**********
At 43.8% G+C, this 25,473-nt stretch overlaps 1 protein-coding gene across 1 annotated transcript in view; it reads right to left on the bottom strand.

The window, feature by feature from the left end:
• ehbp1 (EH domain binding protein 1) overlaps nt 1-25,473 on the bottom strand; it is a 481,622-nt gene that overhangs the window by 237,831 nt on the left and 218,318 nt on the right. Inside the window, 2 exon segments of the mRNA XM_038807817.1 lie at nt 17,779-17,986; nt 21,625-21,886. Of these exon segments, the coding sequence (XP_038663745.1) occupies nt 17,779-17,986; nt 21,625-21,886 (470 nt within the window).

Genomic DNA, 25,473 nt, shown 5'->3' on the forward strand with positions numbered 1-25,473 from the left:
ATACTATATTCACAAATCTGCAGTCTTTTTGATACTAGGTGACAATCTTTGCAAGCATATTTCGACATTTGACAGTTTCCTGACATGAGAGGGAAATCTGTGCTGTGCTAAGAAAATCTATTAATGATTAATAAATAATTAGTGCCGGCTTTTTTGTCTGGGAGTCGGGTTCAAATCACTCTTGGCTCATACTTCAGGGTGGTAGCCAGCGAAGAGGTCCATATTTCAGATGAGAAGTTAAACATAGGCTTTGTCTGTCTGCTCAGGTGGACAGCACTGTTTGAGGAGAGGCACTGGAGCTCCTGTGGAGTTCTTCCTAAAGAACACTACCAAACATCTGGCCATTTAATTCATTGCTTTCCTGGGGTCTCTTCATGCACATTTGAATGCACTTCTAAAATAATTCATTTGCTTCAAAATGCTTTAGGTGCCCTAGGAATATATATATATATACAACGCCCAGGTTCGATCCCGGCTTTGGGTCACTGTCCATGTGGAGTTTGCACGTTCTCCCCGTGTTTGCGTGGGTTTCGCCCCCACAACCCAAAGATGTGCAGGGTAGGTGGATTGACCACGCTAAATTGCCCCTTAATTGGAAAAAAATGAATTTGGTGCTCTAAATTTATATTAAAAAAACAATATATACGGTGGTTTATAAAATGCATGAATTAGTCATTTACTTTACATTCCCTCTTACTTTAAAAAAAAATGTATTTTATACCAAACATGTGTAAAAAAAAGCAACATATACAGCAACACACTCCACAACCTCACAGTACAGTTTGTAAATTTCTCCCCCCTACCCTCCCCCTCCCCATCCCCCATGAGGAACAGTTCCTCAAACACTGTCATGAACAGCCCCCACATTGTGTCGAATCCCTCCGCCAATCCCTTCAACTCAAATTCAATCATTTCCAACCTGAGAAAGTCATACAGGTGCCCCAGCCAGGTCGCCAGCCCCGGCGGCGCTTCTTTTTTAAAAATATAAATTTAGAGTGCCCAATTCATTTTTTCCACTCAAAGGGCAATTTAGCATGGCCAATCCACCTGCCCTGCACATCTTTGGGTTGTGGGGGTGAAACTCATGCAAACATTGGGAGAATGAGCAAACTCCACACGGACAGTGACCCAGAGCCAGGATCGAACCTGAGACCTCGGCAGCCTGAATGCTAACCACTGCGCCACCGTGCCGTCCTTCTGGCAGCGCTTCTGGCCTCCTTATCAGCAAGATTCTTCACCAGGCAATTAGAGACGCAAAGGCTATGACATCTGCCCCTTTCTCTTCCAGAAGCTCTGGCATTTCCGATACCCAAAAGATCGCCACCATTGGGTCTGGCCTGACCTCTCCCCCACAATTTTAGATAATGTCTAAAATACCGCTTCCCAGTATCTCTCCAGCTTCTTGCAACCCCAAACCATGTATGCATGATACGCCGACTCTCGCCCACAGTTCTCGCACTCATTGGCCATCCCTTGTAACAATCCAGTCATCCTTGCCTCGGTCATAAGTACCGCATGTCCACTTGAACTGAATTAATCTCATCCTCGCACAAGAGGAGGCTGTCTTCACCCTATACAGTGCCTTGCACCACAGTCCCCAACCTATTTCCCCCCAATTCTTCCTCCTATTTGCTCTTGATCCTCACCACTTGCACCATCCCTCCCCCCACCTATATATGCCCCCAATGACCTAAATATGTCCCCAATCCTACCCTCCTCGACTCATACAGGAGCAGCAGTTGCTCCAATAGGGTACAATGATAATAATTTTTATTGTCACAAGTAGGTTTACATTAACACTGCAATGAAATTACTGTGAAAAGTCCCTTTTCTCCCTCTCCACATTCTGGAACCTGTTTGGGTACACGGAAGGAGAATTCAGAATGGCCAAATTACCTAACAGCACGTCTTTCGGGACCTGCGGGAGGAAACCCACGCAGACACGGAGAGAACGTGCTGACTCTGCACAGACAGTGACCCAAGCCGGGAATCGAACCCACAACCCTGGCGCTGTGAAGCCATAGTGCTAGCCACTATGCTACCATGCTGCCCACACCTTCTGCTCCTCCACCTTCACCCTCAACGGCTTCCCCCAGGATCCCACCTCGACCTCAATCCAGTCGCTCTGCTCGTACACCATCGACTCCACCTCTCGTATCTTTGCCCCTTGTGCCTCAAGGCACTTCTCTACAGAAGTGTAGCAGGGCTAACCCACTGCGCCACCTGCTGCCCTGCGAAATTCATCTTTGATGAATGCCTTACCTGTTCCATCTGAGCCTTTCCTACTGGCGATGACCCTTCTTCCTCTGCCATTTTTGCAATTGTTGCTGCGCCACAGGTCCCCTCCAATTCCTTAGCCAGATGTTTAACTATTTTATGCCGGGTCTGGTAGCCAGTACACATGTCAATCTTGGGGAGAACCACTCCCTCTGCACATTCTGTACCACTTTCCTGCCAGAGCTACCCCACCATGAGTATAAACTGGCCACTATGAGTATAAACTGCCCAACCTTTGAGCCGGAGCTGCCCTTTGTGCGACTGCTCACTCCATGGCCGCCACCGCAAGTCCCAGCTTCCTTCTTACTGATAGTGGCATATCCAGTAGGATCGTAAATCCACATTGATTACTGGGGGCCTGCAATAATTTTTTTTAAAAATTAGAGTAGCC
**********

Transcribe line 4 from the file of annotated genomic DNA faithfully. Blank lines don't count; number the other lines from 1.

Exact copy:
Genomic DNA, 25,473 nt, shown 5'->3' on the forward strand with positions numbered 1-25,473 from the left: